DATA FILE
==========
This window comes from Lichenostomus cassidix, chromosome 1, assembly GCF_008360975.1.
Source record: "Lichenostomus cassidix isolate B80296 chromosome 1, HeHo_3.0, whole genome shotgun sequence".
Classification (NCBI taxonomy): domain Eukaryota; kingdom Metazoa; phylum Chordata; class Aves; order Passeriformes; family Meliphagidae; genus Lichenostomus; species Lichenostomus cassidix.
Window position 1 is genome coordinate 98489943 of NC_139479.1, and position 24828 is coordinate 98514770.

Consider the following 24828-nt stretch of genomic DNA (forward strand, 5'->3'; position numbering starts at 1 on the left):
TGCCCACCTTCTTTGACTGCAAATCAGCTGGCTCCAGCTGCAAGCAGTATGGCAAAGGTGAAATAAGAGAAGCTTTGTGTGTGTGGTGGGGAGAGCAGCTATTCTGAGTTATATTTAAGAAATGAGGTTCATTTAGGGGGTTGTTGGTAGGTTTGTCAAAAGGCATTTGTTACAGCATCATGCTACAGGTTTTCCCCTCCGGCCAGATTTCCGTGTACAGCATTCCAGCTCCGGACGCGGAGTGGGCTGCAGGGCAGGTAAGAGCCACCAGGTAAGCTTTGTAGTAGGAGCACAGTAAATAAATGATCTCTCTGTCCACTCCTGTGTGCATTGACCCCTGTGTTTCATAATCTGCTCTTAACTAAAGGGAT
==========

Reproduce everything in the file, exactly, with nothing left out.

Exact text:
This window comes from Lichenostomus cassidix, chromosome 1, assembly GCF_008360975.1.
Source record: "Lichenostomus cassidix isolate B80296 chromosome 1, HeHo_3.0, whole genome shotgun sequence".
Classification (NCBI taxonomy): domain Eukaryota; kingdom Metazoa; phylum Chordata; class Aves; order Passeriformes; family Meliphagidae; genus Lichenostomus; species Lichenostomus cassidix.
Window position 1 is genome coordinate 98489943 of NC_139479.1, and position 24828 is coordinate 98514770.

Consider the following 24828-nt stretch of genomic DNA (forward strand, 5'->3'; position numbering starts at 1 on the left):
TGCCCACCTTCTTTGACTGCAAATCAGCTGGCTCCAGCTGCAAGCAGTATGGCAAAGGTGAAATAAGAGAAGCTTTGTGTGTGTGGTGGGGAGAGCAGCTATTCTGAGTTATATTTAAGAAATGAGGTTCATTTAGGGGGTTGTTGGTAGGTTTGTCAAAAGGCATTTGTTACAGCATCATGCTACAGGTTTTCCCCTCCGGCCAGATTTCCGTGTACAGCATTCCAGCTCCGGACGCGGAGTGGGCTGCAGGGCAGGTAAGAGCCACCAGGTAAGCTTTGTAGTAGGAGCACAGTAAATAAATGATCTCTCTGTCCACTCCTGTGTGCATTGACCCCTGTGTTTCATAATCTGCTCTTAACTAAAGGGAT